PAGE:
Study: Probiotics Can Prevent Heart Attacks

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When we think of bacteria, we tend to think of disease-causing microbes that threaten our health, with antibacterial products all the rage and antibiotics among the most prescribed medicines doctors dole out. But in fact, many of the trillions of bacteria that live in our digestive tracts are "good bacteria"—essential to our health.

Some help us digest food, ward off infections, and can even help to lower blood pressure and reduce the risk for heart disease, diabetes and obesity. Probiotics are a class of these beneficial bacteria—mostly commonly found in yogurt, aged cheeses and fermented soy products. And, a new analysis of nine studies has found that people who eat such foods have lower blood-pressure levels and a lower risk of heart attack than those who don't.

Robert Newman, a certified nutritionist and wellness expert from East Northport, N.Y., tells Newsmax Health the new study found most blood pressure reductions were modest. But the new research is only the latest in a series of studies that have found probiotics can be important to maintaining good health and fighting off disease.

"I think the study showed that it took at least two months on the probiotics [to have an effect]," says Dr. Newman, in an interview on Newsmax TV's Meet the Doctors program. "They feel it may have been by lowering the cholesterol, which it does have that effect—it lowers the bad cholesterol, the LDL, and raises the HDL [the good cholesterol]—so that might have an effect on the blood vessels."

Trillions of bacteria live in each person's digestive tract. Scientists believe that some of these bacteria help digest food and stave off harmful infections. For the latest study, researchers reviewed nine randomized trials involving nearly 550 people, who ate probiotic products containing live bacteria. The studies tested various probiotics in varying amounts, mostly strains of Lactobacillus found in dairy products.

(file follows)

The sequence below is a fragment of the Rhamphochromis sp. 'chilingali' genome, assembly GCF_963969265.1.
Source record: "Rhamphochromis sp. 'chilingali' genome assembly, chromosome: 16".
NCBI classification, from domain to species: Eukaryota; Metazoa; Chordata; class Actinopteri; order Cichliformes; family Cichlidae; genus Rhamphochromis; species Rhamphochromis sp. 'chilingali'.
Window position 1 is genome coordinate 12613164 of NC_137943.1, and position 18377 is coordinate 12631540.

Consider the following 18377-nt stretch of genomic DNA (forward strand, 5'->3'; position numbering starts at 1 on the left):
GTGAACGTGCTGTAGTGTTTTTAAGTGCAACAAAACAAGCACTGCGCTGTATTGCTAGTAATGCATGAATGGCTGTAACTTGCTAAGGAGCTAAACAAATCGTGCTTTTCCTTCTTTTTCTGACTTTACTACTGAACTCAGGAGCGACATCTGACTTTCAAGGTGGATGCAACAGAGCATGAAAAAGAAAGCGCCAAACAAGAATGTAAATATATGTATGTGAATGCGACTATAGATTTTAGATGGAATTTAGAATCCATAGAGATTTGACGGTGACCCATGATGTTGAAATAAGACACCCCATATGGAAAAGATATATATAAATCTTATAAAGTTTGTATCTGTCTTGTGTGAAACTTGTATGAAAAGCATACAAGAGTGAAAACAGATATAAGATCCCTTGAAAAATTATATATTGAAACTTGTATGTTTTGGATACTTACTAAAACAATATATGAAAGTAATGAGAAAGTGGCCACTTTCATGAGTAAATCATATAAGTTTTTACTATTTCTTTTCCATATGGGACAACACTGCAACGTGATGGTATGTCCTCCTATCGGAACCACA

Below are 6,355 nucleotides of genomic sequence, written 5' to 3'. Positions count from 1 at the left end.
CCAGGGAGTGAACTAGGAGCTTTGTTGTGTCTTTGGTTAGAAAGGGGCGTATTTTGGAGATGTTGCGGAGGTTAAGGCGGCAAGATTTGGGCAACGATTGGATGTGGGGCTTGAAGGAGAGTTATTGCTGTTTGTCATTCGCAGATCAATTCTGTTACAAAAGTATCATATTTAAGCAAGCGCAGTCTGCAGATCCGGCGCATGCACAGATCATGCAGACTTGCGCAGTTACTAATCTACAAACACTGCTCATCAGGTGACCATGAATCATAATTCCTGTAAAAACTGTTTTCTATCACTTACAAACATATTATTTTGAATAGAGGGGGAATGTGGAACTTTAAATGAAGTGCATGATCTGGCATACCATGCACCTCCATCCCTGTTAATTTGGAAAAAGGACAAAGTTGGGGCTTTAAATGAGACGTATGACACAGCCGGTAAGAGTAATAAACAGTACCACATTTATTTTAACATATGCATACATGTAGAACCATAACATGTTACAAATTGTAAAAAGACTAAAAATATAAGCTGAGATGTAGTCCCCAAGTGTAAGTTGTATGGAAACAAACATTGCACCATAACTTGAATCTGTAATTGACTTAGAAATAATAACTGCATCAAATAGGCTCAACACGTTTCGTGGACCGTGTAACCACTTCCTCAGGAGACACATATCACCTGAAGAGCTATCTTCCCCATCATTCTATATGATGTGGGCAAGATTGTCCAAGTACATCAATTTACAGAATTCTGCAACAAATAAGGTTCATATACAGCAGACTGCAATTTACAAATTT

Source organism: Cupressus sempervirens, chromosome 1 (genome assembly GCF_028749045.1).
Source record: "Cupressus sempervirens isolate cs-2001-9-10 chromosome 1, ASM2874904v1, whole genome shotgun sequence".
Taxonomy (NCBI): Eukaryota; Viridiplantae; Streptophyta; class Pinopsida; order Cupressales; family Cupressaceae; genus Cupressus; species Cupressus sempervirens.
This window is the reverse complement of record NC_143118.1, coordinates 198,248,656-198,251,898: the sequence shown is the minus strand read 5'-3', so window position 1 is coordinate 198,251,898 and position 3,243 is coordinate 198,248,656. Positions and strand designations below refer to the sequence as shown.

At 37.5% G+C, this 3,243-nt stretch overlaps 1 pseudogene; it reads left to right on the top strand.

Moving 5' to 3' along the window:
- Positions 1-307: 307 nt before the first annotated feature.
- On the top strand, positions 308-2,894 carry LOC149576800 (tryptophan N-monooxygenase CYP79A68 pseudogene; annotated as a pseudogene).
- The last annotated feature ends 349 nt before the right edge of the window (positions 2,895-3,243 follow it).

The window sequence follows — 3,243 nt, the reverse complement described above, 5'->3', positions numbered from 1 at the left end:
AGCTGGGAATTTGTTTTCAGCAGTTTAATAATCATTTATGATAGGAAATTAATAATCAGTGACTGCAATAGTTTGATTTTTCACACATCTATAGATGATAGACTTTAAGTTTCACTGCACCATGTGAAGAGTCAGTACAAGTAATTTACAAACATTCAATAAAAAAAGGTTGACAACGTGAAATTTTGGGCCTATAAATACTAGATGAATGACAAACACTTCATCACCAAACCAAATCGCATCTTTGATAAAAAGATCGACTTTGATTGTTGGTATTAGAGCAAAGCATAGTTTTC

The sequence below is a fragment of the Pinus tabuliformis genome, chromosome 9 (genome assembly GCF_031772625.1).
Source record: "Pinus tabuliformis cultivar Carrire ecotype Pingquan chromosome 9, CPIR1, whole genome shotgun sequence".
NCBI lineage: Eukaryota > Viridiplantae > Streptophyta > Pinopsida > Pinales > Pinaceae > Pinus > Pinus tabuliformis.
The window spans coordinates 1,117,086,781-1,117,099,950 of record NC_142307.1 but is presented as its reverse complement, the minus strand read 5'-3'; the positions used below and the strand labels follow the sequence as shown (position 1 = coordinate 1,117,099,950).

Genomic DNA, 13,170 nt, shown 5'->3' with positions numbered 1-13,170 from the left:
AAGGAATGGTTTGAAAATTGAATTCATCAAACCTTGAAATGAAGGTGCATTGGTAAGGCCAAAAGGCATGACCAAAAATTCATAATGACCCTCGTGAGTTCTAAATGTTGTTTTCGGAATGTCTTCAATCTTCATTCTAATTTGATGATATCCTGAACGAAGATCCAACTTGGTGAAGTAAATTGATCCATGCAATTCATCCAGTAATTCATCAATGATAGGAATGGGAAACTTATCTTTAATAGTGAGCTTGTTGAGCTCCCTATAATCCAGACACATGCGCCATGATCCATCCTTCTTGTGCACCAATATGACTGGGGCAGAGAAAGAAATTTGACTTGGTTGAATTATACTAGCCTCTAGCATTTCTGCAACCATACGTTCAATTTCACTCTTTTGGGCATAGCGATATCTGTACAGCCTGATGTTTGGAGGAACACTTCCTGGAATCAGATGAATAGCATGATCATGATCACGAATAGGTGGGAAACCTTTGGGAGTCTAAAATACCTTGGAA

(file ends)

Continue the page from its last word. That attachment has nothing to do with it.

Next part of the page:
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Eight of the nine studies found reductions in blood pressure, according to a report on the review published in the journal Hypertension. Over all, compared with people who don't eat probiotics, the use of such products reduced systolic blood pressure (the top number) by an average of 3.56 millimeters of mercury and diastolic pressure by 2.38.

"Yogurt, cheese, fermented soy products—all of these are helpful," said researcher Jing Sun, a senior lecturer at Griffith Health Institute and Griffith University School of Medicine in Gold Coast, Australia. She said the findings suggest probiotics should be a routine part of a healthy diet. "We have to go beyond just fruits and vegetables."

Other studies have suggested gut bacteria play a critical role in metabolism and immune-systems functions. Some medical specialists even refer to the human digestive system as a kind of "second nervous system" that regulates metabolism and many other bodily functions.

"The gut is lined with about 70 to 80 percent of the immune system of the entire body, which is really mind-blowing when you think about it, that it has such a tremendous effect on your whole system," Dr. Newman explains. "So by keeping that proper balance of healthy bacteria to bad bacteria, you're enhancing your immune system for fighting any kind of disease, from cancer to respiratory disease."

He adds that probiotics interact with substances in the digestive tract that can cause health problems.

"[Probiotics have] effects on chemicals that are made in the gut," he notes. "[When] we look at cancers, there are carcinogenic DNA changes, and many times these bacteria will help resolve that and get rid of those chemicals" that cause such changes.

Dr. Newman notes that Greek yogurt is a terrific source of probiotics but also has other health benefits.

"The Greek yogurt definitely has a higher protein level [than other varieties] so it's going to keep your blood sugar at a steadier level," he explains.

He also notes, however, that yogurt, aged cheese and fermented soy products aren't the only sources of health-boosting good bacteria. Others include kimchi, a traditional fermented Korean side dish made of vegetables sold in health-food stores. Sauerkraut is also packed with probiotics. In addition, probiotics are available in supplement form.

Dr. Newman recommends seeking out foods or refrigerated supplements containing live cultures of lactobacillus and bifidobacterium—the more the better.

"There certainly are really high-quality supplements," he notes. "What I always recommend to my patients is go into the health food store and get the powdered version of the probiotic, as many strains as you can get, and it would be in a refrigerated section, so you find they are much more viable in terms of activity in the body."

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